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The Dreaded Soufflé

Chocolate soufflé cake on a dishBy Elke Probkevitz

Just the sound of the word soufflé brings fear to the hearts of even the most experienced cooks. The delicate texture, the time-sensitive nature . . . it just seems too difficult to attempt. Soufflé, loosely translated, means “full of air,” which is exactly how you create it. This incorporation of air creates something magical. A fluffy, puffed-up, melt-in-your-mouth soufflé. Even if you don’t get it perfect, it’s something you’ve gotta try at least once.

What’s in it. Classically, a soufflé consists of a starch-thickened egg-yolk base and whipped egg whites. The starch makes the soufflé more stable, and the whipped egg whites create the air and height. Chocolate soufflé has the addition of melted chocolate to the egg yolks. The egg whites are beaten to create a meringue, incorporated into the base, and baked until it grows into a puffy, gooey soufflé with a crispy top.

Temperature is key. Make sure all your ingredients are brought to room temperature before beginning. The eggs especially need to be at room temperature so they will whip up firmly and provide height and structure for the soufflé. Don’t overwhip or underwhip the meringue. It should be stiff, not liquidy or crumbly.

Be patient. No peeking while the soufflés are baking! Soufflés are so delicate, the slightest draft of air or movement can cause them to fall. A sunken soufflé is not what you want.

Eat it at once! This is not a dish you prepare on Friday and serve for dessert Shabbos lunch. Soufflés must be served immediately after they come out of the oven. This is crucial because soufflés only retain their magical puffed-up deliciousness for a short window of time.

Add to it. To make it even more rich, cut a pocket in the soufflé and fill it with chocolate or caramel sauce and serve with ice cream. v

Chocolate Soufflé


½ cup sugar, plus more to coat ramekins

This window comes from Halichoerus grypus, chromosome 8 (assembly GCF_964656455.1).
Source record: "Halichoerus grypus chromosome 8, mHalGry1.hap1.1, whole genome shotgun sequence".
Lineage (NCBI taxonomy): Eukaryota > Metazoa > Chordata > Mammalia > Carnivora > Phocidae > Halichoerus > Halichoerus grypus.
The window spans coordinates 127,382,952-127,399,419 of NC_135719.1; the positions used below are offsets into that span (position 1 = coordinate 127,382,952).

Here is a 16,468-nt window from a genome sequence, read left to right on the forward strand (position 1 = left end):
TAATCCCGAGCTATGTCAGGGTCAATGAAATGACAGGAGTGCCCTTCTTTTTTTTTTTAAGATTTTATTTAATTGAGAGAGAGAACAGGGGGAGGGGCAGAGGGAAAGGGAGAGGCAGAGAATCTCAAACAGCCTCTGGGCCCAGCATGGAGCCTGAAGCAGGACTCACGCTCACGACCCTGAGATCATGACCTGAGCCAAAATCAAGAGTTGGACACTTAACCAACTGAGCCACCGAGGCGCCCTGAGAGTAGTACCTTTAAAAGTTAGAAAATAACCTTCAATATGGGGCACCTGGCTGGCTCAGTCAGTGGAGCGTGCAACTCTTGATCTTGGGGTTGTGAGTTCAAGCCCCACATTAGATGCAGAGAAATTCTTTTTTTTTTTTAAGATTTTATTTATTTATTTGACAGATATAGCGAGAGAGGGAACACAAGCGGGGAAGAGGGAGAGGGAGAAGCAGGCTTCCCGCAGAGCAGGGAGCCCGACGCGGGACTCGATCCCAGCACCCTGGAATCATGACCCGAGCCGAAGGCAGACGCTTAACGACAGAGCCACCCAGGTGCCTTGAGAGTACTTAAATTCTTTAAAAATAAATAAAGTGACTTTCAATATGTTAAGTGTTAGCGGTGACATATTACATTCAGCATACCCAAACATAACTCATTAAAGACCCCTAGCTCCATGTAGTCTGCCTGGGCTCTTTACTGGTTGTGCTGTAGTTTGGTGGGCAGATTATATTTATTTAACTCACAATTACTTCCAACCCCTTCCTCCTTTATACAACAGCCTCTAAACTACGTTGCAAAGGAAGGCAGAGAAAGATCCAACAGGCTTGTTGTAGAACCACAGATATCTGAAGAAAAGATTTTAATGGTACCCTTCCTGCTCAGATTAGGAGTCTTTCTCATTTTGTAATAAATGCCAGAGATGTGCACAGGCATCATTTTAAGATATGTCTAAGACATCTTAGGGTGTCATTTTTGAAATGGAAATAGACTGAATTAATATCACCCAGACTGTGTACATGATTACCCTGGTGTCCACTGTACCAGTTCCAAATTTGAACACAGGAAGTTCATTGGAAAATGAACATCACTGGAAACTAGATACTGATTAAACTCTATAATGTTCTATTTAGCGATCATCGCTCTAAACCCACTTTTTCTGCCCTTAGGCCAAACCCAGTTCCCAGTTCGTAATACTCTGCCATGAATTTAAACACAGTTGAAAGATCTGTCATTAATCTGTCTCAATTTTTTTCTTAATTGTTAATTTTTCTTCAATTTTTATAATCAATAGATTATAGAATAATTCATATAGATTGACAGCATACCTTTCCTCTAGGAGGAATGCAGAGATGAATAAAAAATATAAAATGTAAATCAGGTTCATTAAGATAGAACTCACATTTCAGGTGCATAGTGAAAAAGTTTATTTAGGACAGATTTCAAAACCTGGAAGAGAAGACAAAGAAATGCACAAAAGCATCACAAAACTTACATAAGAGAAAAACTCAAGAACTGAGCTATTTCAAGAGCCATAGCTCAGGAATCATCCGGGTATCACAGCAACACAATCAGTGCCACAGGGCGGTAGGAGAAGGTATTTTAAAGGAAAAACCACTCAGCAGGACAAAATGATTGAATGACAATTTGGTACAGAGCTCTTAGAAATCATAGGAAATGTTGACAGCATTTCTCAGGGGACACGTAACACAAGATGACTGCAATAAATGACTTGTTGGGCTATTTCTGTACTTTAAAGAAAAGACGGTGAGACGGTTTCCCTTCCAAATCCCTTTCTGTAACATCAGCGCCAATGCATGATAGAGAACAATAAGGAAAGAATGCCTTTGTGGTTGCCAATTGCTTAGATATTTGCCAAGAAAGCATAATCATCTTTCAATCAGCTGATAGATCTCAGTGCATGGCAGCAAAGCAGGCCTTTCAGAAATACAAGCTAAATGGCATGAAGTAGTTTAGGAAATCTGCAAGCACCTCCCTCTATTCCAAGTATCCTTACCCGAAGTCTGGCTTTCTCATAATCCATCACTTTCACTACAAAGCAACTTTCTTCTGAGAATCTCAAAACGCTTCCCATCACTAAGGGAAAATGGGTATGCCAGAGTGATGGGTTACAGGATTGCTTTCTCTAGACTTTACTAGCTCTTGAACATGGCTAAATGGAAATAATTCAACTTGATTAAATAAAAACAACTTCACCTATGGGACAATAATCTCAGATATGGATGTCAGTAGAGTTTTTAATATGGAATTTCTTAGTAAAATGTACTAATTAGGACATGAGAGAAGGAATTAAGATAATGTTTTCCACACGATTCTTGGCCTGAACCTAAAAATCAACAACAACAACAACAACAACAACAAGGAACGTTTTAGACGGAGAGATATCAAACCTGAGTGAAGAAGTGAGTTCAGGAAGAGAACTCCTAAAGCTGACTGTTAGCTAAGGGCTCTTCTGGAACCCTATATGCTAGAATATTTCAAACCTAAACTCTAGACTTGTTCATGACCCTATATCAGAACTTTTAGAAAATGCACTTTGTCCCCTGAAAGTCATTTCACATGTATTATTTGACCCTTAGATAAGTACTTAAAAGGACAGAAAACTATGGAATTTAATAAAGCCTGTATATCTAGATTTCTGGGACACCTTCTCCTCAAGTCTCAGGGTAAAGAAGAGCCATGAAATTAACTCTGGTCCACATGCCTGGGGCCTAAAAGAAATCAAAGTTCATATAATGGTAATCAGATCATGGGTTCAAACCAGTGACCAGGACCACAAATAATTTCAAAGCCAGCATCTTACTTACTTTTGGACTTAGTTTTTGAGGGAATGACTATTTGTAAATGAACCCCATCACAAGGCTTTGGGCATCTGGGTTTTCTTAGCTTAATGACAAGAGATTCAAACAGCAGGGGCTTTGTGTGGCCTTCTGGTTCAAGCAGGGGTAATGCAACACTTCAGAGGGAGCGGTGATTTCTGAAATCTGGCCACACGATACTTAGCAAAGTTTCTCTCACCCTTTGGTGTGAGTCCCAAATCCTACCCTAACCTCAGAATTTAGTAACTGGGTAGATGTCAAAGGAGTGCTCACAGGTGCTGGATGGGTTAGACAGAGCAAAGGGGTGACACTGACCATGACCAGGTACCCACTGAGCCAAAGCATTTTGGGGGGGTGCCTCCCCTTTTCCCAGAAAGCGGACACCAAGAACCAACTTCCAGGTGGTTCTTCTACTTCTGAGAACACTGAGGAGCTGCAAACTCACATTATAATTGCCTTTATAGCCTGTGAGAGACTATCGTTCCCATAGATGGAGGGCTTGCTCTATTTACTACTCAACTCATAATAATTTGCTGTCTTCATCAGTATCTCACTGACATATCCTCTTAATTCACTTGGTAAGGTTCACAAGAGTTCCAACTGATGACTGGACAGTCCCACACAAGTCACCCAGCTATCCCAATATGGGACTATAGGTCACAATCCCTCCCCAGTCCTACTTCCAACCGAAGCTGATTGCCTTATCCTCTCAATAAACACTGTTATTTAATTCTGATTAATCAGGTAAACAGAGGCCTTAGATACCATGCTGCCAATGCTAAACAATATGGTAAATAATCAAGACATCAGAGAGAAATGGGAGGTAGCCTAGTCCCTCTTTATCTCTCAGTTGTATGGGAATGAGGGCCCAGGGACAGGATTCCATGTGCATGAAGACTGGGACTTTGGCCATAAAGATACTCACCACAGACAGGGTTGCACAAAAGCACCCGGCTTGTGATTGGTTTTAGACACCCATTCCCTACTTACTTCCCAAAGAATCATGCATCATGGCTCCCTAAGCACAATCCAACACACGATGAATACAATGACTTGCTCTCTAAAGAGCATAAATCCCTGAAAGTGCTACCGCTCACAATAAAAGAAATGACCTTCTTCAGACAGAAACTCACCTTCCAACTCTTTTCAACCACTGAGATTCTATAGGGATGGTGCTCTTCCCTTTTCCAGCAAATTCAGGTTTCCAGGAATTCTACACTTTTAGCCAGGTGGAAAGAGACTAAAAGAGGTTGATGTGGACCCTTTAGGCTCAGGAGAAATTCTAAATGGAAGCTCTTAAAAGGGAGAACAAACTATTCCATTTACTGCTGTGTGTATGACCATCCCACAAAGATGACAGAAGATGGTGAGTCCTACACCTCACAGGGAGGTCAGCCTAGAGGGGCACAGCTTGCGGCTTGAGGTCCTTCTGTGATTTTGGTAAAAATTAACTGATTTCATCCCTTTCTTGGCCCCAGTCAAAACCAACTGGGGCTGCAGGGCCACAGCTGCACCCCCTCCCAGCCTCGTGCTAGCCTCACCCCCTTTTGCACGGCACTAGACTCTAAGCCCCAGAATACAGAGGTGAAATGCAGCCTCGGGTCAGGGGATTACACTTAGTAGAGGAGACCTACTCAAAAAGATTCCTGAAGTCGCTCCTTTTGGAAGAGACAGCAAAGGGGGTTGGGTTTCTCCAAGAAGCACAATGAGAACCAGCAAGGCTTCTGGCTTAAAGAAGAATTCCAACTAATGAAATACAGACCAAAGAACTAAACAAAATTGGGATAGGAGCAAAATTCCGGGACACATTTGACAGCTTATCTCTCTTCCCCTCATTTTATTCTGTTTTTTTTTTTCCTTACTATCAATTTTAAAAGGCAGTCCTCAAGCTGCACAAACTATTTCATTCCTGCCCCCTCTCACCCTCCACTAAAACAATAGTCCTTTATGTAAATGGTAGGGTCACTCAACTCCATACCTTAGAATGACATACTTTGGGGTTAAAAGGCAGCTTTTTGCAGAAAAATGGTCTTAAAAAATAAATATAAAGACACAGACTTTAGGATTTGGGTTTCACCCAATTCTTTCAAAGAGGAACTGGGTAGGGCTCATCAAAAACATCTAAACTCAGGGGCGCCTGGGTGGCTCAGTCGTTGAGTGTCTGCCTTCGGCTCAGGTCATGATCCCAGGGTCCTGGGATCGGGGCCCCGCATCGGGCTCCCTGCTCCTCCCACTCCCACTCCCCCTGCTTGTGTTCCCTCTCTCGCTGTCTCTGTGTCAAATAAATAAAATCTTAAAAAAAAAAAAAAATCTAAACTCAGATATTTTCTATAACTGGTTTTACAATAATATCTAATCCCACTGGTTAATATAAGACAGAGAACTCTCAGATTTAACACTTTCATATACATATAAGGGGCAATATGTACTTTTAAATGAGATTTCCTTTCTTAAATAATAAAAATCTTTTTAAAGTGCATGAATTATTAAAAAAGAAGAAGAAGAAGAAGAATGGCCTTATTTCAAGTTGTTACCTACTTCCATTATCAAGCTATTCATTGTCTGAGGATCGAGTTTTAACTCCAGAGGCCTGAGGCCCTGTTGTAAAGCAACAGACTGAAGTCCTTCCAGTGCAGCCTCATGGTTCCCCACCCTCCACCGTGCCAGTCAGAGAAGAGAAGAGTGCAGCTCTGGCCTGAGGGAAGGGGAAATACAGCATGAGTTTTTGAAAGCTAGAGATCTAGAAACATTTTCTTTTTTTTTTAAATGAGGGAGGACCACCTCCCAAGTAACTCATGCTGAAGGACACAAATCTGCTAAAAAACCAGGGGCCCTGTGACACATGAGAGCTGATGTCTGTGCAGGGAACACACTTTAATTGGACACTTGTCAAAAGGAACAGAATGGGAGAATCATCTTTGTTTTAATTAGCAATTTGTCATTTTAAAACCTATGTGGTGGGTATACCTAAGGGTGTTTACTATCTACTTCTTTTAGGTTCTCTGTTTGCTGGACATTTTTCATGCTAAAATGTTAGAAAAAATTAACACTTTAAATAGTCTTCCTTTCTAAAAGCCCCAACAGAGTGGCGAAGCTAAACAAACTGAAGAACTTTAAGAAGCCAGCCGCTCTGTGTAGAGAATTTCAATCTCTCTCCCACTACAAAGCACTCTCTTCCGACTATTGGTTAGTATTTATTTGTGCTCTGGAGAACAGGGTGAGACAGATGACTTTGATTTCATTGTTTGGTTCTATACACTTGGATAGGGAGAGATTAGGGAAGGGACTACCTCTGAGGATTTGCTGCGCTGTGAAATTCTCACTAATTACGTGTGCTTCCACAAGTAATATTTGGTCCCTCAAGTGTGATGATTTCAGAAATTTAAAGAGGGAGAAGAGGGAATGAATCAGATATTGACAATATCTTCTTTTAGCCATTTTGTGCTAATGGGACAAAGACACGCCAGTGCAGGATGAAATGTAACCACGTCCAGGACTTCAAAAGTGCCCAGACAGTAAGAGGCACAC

6 oz. semisweet chocolate, chopped

3 large egg yolks

1 Tbsp. instant coffee

1 Tbsp. vanilla extract

pinch salt

6 large egg whites

powdered sugar


Preheat oven to 375°F. Butter six 8-oz. ramekins generously and sprinkle with sugar. Place ramekins on baking sheet. Melt chocolate in a double boiler or glass bowl set over a pot of simmering water. When melted, whisk in egg yolks, coffee, vanilla, and salt.

While the chocolate is melting, whip egg whites in a stand mixer until foamy. While mixer is running, slowly stream in sugar and continue beating until stiff peaks form. Add a third of the egg-white mixture into the chocolate mixture. Gently fold in rest of the egg whites till just incorporated. (A few streaks of egg white is fine.)

Divide mixture into prepared ramekins, wiping rims clean of any drips. Bake until tops are set and begin to brown but center is still slightly jiggly, 15–20 minutes. Do not open the oven to check in between. Remove from oven, dust with powdered sugar, and serve immediately. Garnish with whipped cream or serve with chocolate sauce and vanilla ice cream.

Want to learn how to cook delicious gourmet meals right in your own kitchen? Take one-on-one cooking lessons or give a gift to an aspiring cook that you know. For more information, contact Take Home Chef personal chef services by calling 516-508-3663, writing to, or visiting

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Posted by on February 20, 2014. Filed under In This Week's Edition. You can follow any responses to this entry through the RSS 2.0. Both comments and pings are currently closed.